The painting The Goldfinch is about how we preserve meaningful bits of our lives and our culture, but the movie The Goldfinch is about how some things are destined to be forgotten.

 

TIFF19: Sweetness in the Belly

Though not ironically titled, the fact remains: Sweetness in the Belly is actually quite bland. I suppose there are worse things than blandness, but if you are going to spent several million dollars and the better part of a year to make something, it better be worthwhile.

Perhaps you’re a fan MV5BMWQ4NDEwZDktZTcyMC00M2VmLThlNjEtMzdmZmZiMDc4MTMxXkEyXkFqcGdeQXVyNTQxOTM1NTc@._V1_of the novel by Camilla Gibb, and of course I read it myself about 500 books ago. I have little memory of it, but had the vague impression of not having appreciated it much.

In 1975, in the wake of Haile Selassie being deposed, many Ethiopians flee, fearing for their lives. Many others do not have the opportunity, and pay with theirs. In the chaos of so many people emigrating at once, Lily Abdal (Dakota Fanning) finds herself in London without knowing what happened to her lover, Aziz (Yahya Abdul-Mateen II).

Lily is a special case. Though she is Muslim like the other immigrants fleeing Ethiopia, her skin is white. This means she is plucked from a long line of black women and given special treatment. While hundreds of others share cots in a community centre, Lily gets an apartment to herself, though it’s not long before she invites another woman, Amina (Wunmi Mosaku), to join her. Together they start trying to reunite families amid all the chaos.

It’s hard to dump on a movie with such noble subject matter – but hi, I’m Jay, and I’m an asshole. I watch a lot of movies and I guess I’m fairly critical of them. Sweetness in the Belly is more like a Mild Irritant in Your Eye. I just kept waiting for it to start, and when it didn’t, I started waiting for it to end. Zeresenay Mehari, the director, seems content with banality and the film never gathers any momentum. It’s occasionally moving and competently performed, but you will spend the whole movie waiting for it to get interesting.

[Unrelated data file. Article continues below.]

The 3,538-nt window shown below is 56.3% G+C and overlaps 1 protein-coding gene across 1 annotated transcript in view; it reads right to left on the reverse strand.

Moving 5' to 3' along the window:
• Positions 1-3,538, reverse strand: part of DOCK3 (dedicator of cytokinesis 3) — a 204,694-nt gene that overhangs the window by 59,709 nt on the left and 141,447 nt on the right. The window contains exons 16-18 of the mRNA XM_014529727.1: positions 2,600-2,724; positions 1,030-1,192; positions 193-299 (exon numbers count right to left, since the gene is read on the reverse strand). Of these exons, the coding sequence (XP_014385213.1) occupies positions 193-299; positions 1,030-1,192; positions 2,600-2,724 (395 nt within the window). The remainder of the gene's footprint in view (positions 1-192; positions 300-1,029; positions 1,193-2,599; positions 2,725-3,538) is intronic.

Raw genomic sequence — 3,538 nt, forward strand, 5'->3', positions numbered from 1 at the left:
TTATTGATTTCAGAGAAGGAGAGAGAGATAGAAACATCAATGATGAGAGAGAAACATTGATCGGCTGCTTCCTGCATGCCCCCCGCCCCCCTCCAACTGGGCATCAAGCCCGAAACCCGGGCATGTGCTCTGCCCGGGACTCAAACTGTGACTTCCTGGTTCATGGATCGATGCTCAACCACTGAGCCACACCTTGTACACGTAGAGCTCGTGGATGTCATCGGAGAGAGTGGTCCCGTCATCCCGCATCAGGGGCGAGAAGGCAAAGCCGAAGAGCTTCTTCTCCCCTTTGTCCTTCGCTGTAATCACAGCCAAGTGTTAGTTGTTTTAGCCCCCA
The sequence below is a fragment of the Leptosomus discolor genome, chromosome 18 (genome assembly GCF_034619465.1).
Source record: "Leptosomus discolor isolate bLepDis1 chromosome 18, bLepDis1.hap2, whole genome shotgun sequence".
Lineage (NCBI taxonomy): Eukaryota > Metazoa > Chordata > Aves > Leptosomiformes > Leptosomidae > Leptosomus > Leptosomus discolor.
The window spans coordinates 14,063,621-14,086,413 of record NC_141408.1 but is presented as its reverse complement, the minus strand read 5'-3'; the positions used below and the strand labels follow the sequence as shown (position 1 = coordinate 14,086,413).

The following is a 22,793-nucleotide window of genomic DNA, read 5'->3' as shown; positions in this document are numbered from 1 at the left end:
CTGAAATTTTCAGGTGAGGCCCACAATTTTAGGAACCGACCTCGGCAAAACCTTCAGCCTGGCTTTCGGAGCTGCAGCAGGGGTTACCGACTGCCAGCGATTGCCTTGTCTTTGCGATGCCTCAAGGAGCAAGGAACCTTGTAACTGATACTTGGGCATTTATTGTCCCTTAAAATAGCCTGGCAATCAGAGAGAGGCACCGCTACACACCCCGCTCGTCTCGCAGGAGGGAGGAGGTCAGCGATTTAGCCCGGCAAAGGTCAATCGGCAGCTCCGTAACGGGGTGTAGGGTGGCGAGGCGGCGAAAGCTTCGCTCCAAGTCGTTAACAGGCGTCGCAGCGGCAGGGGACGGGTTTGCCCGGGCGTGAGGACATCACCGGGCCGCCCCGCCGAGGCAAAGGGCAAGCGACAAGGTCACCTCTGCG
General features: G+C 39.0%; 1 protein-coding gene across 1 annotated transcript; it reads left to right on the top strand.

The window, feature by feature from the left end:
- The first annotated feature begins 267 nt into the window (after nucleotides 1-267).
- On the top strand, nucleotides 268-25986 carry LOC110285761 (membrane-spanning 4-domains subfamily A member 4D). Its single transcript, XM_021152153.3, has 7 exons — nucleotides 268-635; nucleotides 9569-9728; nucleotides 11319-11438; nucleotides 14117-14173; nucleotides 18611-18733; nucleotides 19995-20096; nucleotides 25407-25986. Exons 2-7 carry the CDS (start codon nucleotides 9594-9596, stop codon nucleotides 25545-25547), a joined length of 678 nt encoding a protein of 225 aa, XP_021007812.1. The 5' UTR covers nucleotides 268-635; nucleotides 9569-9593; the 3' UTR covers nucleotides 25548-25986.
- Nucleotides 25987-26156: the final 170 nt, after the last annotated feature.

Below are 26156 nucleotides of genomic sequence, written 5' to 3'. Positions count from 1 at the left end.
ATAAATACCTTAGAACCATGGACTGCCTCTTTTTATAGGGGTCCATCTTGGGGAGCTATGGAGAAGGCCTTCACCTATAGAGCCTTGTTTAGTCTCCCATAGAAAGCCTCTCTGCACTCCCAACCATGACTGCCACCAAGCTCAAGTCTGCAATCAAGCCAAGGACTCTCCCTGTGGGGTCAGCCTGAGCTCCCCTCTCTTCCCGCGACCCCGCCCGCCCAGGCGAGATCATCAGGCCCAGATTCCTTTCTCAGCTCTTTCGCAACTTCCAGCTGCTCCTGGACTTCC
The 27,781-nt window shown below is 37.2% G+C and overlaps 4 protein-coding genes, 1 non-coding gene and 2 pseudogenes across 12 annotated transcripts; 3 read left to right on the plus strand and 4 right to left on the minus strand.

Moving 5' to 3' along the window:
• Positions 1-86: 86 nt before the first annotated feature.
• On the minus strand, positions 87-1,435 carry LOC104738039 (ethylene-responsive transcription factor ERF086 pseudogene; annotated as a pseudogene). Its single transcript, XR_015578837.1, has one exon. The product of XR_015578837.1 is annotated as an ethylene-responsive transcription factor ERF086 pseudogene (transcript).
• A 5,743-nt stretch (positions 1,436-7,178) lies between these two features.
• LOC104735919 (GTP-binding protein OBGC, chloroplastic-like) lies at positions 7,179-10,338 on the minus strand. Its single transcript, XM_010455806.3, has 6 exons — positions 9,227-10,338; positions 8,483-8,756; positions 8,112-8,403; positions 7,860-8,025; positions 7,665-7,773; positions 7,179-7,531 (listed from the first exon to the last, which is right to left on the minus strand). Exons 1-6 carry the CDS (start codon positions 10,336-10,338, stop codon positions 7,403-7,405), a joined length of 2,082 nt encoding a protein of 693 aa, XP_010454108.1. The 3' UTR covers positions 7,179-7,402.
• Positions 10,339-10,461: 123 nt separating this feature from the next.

TIFF19: Human Capital

Drew is an ex-gambler who has borrowed money he doesn’t have to invest in a hedge fund. When it tanks, he’s pretty desperate, with bills piling up and not one but two babies on the way. Drew (Liev Schrieber) also happens to be the father of a teenage daughter, Shannon (Maya Hawke), who is dating Jamie (Fred Hechinger).

Jamie’s parents are rich, which gives Drew a lot of envy. humancapital_0hero-hr__1_2Jamie’s dad, Quint (Peter Sarsgaard) just happens to be the manager of that hedge fund I was talking about, and he’s super stressed, selling assets to stop the bleeding. He’s not a particularly nice guy, it probably goes without saying. His wife Karen (Marisa Tomei) is fairly pragmatic about their flawed marriage, but she cries a lot. She recently bought a theatre to renovate and run, but with the hedge fund having a coronary, she’s about to lose it.

Jamie and Shannon are actually recently broken up because Jamie is gay and Shannon has a new boyfriend, a bad boy with a record. But for now, both families are together for a high school fundraiser, after which there will be a hit-and-run, and one of them will be responsible.

Human Capital is a tale of guilt and innocence, and how much they’re worth, and to whom. It’s about greed and compromise. It’s based on a novel, and another movie besides, and ultimately fails to justify its own existence. It’s moderately interesting and the performances are fine, but there isn’t a single aspect of this movie that distinguishes itself. Even the whodunnit feels beside the point.

With nothing to uplift it, it may as well have stayed on the page.

TIFF19: The Personal History of David Copperfield

Dev Patel is David Copperfield – it’s an inspired bit of casting that’s instantly a perfect fit. In fact, the whole film is so overwhelmingly cast to perfection it’s almost embarrassing.

I worried about this film because though director Armando Iannucci’s previous film, The Death of Stalin, was extremely well-received by critics, it was not my the-personal-history-of-david-copperfieldcuppa, not by a long shot. As an introduction to this film’s premiere at TIFF, Iannucci informed/assured us the two films could not be more different. And while I’m not sure that’s true, I was relieved and elighted to find myself really enjoying it.